NASA’s Webb Telescope promises ‘incredible journey’ for astronomy


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WASHINGTON, Dec.14 (Reuters) – It was completed years late at a much higher cost than expected, but NASA’s James Webb Space Telescope, scheduled to launch next week, could usher in a new era in the field of astronomy by collecting information on the early stages of the universe, star formation, and whether the planets beyond our solar system may be suitable for life.

The orbiting infrared observatory, designed to be around 100 times more sensitive than its predecessor, the Hubble Space Telescope, is due to take off on December 22 on an Ariane 5 rocket from a site in French Guiana on the northeast coast of America from South.

“We are about to take this incredible journey of discovery,” said astronomer Klaus Pontoppidan, a scientist for the Webb project at the Space Telescope Science Institute in Baltimore. “We really talk about discovery because Webb has the raw power to reveal the unexpected. We can plan what we think we can see. But at the end of the day, we know nature will surprise us more often than not.”

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The telescope, equipped with four scientific instruments, is an international collaboration led by NASA in partnership with European and Canadian space agencies. Northrop Grumman Corp (NOC.N) is the prime contractor. The launcher is part of the European contribution.

It was developed at a cost of $ 8.8 billion, with operational expenses expected to bring its total price to around $ 9.66 billion. The United States Government Accountability Office said the award has almost doubled since NASA established a cost base in 2009 after previous cost overruns. NASA had hoped to launch it in 2011, but the date has been pushed back several times.

Scientists plan to use the telescope to learn about all phases of the history of the universe dating back to just after the Big Bang event about 13.8 billion years ago, while also studying the exoplanets – planets beyond our solar system – as well as worlds closer to home such as our planetary neighbor Mars and Saturn’s Titan moon.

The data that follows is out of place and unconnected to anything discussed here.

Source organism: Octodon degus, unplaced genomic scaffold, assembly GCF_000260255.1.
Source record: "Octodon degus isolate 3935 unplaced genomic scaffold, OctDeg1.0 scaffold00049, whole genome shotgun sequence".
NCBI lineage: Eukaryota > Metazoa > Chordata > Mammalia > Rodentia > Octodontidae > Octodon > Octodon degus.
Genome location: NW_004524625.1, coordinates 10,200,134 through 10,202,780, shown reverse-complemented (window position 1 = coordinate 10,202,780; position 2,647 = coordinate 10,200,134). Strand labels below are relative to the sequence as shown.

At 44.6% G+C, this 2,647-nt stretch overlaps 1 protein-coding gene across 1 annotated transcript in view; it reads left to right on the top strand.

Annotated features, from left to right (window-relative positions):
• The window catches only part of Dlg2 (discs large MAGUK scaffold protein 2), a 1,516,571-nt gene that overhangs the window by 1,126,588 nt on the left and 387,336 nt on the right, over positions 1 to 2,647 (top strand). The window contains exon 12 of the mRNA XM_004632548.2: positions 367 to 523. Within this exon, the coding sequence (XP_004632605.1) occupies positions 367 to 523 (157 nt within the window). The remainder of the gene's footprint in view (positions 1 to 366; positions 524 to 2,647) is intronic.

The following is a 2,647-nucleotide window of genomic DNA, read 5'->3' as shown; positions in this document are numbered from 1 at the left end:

Webb will primarily examine the universe in the infrared, while Hubble has been examining it since its launch in 1990 primarily at optical and ultraviolet wavelengths. Webb has a much larger light collecting area, allowing him to look at greater distances, therefore further in time, than Hubble.

“We are looking forward to this and are getting very close,” said Greg Robinson, director of the Webb program at the US space agency’s headquarters in Washington.

The telescope arrived in French Guiana in October after a 16 day sea voyage from California through the Panama Canal to Port of Pariacabo on the Kourou River. After launch, it will deploy on a one-million-mile (1.6 million km) month-long journey to an orbit farther than Hubble, beyond the moon.

“We’re going to look at everything in the universe that we can see. We want to know: how did we get here from the Big Bang, how did it work? John Mather said. , Senior Project Scientist Webb at NASA’s Goddard Space Flight Center in Greenbelt, Maryland.

His mission objectives include finding the first galaxies or luminous objects formed after the Big Bang and learning about the evolution of galaxies from their initial birth to the present day.

“We want to look at these early growing galaxies,” Mather said.

Objectives also include observing the formation of stars and the planets around them. Mather said Webb can peer into the gas and dust clouds where stars are born. Until now, the dust in these clouds obscured the view.

“The infrared light will bypass the dust grains instead of bouncing around, so we can see it with the Webb telescope. And that’s one of our main goals – to see how the stars are growing, with their young planets,” said Mather.

An instrument called a spectrometer can study the atmosphere of exoplanets. Mather said finding one with lots of water – considered one of the key ingredients in life – would be “really interesting.” As he said: “a wet little planet out there that could be a bit like home.”

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Reporting by Will Dunham, editing by Rosalba O’Brien

Our standards: Thomson Reuters Trust Principles.

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